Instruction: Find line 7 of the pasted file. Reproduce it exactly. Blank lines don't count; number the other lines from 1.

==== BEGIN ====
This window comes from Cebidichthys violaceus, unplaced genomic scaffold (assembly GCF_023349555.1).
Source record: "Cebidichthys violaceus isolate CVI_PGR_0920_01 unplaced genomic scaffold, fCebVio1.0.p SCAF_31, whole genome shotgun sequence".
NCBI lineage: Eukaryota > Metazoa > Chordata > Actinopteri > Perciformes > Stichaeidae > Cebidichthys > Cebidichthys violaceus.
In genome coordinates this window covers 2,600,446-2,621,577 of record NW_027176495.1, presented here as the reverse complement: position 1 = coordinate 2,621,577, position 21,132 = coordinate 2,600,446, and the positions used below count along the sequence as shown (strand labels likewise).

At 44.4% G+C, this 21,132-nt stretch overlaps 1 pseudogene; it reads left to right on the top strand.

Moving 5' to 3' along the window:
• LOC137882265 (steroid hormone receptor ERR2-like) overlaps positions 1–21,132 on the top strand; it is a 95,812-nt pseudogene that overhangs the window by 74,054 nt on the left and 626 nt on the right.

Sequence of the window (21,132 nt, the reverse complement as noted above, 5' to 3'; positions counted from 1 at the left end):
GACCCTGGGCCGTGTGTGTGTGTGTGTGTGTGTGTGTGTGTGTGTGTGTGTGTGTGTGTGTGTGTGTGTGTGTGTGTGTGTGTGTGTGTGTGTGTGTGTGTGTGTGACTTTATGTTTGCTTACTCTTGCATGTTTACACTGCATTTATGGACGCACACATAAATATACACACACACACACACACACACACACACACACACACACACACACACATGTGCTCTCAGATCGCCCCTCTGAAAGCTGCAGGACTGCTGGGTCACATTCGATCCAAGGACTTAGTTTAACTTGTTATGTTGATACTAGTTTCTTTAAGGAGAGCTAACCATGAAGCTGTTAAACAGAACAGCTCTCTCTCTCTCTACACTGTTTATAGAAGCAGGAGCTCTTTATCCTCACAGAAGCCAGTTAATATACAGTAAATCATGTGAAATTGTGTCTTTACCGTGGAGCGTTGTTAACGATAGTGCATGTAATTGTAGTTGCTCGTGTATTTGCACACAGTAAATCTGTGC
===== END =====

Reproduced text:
• LOC137882265 (steroid hormone receptor ERR2-like) overlaps positions 1–21,132 on the top strand; it is a 95,812-nt pseudogene that overhangs the window by 74,054 nt on the left and 626 nt on the right.